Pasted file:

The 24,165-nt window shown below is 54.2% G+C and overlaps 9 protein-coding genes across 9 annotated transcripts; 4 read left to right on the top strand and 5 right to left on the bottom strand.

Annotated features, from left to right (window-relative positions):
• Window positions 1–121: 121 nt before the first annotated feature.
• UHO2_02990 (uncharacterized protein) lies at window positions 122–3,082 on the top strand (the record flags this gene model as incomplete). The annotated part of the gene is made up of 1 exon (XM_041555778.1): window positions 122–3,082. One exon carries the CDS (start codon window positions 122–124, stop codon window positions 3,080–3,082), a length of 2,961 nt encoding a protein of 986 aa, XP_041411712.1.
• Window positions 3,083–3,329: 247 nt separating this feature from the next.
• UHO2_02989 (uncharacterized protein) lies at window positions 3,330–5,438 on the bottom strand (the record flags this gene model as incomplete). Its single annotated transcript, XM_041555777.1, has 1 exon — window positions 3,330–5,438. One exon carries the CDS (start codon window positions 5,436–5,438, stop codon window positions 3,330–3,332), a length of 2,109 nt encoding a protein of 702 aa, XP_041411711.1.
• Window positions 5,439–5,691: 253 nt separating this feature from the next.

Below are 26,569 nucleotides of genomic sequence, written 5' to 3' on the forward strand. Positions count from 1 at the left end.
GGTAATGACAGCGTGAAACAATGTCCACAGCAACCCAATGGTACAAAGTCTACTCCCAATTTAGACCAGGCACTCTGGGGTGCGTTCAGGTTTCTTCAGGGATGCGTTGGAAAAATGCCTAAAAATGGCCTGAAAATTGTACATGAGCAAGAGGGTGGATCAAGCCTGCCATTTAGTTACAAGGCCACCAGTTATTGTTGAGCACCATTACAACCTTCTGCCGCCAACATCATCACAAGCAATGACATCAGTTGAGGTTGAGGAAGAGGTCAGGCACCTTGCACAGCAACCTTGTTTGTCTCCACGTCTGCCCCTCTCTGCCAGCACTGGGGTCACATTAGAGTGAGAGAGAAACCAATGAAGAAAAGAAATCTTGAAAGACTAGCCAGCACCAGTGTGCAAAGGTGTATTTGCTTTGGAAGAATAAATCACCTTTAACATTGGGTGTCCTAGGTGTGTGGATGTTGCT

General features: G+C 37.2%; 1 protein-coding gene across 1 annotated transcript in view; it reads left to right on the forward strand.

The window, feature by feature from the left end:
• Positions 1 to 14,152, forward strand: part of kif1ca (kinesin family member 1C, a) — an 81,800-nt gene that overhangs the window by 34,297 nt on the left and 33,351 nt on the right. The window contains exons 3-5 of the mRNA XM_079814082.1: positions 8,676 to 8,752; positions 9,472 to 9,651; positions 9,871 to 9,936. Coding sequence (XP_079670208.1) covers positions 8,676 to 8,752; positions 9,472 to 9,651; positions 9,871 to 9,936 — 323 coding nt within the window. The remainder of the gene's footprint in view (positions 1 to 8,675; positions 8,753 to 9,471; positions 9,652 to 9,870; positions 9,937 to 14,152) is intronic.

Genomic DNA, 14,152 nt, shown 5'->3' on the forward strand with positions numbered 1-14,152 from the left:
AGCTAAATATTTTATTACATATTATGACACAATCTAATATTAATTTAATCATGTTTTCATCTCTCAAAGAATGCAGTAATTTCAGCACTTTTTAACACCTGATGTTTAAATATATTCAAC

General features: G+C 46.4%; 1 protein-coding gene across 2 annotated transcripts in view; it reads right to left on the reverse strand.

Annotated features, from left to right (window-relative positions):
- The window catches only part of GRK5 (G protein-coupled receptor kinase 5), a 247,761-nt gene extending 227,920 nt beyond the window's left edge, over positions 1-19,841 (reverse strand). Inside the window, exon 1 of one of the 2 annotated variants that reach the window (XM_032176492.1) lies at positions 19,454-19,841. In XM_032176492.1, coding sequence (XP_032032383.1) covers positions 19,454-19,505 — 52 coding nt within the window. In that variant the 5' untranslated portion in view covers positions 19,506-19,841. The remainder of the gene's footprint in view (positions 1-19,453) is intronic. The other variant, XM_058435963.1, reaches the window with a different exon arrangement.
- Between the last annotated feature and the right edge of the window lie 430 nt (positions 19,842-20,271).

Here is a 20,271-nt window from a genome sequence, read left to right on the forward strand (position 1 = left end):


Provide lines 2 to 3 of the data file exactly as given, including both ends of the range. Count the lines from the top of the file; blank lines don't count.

Annotated features, from left to right (window-relative positions):
• Window positions 1–121: 121 nt before the first annotated feature.